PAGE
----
winter

Posted by Ellen

We offer a robust winter sports program here in Kater Street. See, for example.

Posted by Ellen

In 1899, snow was shoveled off busy Manhattan streets, loaded into wagons, and hauled down to the docks, where it was dumped in the river. 

Nowadays, the EPA doesn't like for states or municipalities to dump dirty snow from city streets into rivers or, as in the case of Portland, Maine, into the ocean. Portland used to throw its snow from downtown into the harbor, but it now builds mountains of snow, dump-truckload after dump-truckload, in an empty field near the airport.

New York City trucks its snow to melting machines, known as snow dragons, which can melt thirty tons of snow an hour and discharge the meltwater into the city sewer sytem. In an emergency, however, such as a ridiculously huge blizzard, we are told that the EPA will look the other way while the city rids its streets of snow the old-timey way.

Posted by Ellen

Last January, when this picture was taken, Rittenhouse Square looked plenty wintery. The snow hasn't been as deep this January, but the cold has been, if anything, even deeper. Which just goes to show, except that actually it doesn't.

Posted by Ellen

A couple of bison from the thundering herd, in winter, in Badlands National Park.

Posted by Ellen

The only skyscraper in the city of Washington, as glimpsed from Arlington National Cemetery.

Posted by Ellen

It's all official and everything: the winners of the eighth annual worldwide iPhone photography awards have been announced, and they come from everywhere and have taken pictures of everything.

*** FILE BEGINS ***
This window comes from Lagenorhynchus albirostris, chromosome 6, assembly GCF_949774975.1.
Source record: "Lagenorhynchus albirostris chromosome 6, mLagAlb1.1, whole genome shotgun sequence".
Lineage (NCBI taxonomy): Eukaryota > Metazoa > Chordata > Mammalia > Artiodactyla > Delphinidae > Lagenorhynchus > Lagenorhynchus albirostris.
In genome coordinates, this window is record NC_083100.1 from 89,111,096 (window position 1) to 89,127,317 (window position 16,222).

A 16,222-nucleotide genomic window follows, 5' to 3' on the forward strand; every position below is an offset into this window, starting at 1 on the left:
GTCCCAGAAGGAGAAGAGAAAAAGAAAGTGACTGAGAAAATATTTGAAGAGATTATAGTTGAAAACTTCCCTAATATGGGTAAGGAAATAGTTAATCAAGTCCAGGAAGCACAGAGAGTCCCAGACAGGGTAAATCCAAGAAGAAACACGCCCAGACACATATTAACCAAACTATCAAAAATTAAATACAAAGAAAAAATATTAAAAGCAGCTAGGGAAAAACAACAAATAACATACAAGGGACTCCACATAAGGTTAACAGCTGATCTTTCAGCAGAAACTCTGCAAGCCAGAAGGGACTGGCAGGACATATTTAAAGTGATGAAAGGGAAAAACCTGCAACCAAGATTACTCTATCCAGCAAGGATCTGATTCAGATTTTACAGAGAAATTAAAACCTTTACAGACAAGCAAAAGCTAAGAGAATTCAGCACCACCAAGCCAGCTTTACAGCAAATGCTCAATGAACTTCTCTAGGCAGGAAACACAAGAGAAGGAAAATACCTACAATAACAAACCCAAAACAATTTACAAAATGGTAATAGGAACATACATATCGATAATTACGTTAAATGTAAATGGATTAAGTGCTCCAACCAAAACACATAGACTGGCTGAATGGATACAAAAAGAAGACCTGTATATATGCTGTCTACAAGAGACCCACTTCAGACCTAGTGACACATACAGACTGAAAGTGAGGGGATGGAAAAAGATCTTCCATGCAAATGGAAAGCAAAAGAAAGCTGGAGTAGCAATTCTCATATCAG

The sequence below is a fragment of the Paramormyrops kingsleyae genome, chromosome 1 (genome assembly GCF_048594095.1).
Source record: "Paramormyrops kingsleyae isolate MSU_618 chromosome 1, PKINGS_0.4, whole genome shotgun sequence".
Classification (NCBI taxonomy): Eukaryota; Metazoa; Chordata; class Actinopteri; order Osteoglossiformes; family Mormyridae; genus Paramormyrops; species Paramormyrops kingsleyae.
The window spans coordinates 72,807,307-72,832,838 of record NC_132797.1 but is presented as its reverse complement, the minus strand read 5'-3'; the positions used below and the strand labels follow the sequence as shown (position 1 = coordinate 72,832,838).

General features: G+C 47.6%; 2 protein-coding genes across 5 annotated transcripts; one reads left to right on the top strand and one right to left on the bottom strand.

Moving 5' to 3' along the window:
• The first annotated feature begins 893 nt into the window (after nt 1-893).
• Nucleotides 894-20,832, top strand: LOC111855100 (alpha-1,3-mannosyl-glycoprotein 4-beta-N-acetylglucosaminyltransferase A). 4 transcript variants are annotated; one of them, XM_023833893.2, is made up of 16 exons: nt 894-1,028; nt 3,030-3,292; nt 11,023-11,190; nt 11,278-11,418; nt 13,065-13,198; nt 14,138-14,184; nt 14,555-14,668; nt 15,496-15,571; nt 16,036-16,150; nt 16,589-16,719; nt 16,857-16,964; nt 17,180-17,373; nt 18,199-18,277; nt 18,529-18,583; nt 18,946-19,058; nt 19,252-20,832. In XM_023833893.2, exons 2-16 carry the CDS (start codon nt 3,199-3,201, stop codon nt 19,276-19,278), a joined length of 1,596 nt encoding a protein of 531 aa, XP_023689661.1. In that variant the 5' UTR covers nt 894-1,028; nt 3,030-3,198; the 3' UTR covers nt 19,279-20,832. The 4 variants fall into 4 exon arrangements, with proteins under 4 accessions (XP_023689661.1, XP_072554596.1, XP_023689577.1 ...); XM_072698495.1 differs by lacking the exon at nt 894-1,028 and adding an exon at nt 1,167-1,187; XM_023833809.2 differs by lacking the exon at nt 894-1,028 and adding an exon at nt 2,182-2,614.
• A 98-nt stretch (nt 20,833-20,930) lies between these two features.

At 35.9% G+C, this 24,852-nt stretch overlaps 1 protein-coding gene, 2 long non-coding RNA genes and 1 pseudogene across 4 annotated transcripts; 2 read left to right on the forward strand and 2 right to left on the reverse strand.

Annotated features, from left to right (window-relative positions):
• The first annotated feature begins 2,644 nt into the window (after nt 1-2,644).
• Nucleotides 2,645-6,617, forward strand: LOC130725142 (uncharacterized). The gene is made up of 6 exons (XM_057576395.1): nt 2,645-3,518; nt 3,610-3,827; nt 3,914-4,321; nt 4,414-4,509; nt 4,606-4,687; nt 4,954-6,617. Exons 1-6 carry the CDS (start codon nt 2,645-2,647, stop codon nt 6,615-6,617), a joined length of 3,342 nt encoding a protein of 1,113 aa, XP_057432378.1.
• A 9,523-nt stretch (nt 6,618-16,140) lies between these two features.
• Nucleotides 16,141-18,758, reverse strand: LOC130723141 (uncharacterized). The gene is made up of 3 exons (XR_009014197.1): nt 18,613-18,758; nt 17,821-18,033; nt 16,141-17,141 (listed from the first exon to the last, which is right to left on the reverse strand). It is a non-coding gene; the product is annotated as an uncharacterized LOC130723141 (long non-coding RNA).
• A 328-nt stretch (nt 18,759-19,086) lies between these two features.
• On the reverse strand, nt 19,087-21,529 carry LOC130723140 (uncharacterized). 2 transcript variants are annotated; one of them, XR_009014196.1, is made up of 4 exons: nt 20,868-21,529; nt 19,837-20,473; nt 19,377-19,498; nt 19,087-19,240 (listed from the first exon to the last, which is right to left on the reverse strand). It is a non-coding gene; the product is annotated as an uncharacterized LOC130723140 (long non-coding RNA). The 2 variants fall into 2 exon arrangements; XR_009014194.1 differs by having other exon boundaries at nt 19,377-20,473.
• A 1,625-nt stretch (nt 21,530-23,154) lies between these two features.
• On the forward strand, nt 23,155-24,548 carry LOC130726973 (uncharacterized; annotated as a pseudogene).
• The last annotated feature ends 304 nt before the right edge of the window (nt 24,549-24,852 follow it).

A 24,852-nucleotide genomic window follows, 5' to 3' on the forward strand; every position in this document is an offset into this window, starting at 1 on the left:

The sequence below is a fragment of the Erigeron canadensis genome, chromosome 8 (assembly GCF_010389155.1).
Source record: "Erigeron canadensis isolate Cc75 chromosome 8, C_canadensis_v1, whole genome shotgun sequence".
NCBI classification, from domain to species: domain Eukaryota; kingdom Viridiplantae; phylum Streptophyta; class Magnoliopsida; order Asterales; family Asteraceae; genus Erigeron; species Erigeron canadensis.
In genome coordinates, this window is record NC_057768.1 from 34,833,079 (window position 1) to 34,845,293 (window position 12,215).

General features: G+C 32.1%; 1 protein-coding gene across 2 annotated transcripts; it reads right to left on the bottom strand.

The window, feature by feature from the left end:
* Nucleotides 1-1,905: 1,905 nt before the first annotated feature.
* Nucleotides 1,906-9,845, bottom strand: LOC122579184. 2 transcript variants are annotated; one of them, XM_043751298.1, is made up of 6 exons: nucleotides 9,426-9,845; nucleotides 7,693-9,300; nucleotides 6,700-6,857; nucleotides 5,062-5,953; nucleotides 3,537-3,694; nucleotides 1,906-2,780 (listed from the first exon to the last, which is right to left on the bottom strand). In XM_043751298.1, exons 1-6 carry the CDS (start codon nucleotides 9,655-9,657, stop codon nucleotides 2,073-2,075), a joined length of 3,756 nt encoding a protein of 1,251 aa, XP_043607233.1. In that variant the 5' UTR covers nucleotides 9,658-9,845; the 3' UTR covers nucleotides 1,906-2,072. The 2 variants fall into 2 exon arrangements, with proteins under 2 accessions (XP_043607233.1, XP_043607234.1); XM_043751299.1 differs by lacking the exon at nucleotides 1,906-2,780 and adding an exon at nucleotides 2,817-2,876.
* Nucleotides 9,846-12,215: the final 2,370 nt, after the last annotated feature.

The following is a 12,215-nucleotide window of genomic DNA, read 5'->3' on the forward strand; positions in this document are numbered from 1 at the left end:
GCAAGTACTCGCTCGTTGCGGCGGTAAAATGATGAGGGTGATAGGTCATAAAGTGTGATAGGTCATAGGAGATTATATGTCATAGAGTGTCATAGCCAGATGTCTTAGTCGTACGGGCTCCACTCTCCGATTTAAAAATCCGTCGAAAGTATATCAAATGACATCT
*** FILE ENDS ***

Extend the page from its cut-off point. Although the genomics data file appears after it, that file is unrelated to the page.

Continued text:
Above is the first place entry in the Still Life category, by Sophiya Strindlund of Stockholm. It's a really pretty picture, but does anybody know what all those hooks are for?

Placing third overall for 2014 photographer of the year is Jill Missner of Ridgefield, Connecticut, for the picture below.

Posted by Ellen

The Dreamlifter, world's largest cargo plane, stops off regularly in Anchorage, Alaska, en route from parts suppliers in Japan to a Boeing aircraft assembly plant in Everett, Washington.

Some of the parts that travel by Dreamlifter are large modular sections of Boeing 787 jetliners, known as Dreamliners. The sub-assemblies, much too large for other cargo planes, used to be transported by ship, which could take thirty days or more and sometimes led to delays in final assembly.

In 2005, four 747 passenger planes were remodeled to fly as cargo planes carrying the sub-assemblies, which are loaded through a wide hatch at the stern. Other cargo planes can carry more weight, but none can match the four puffed-up Dreamlifters for sheer volume of storage space.

Posted by Ellen

Marco's rock is right on track for the U.S. of A.

Posted by Ellen

Friday was a leapin' good snow day for dogs in Durham, North Carolina.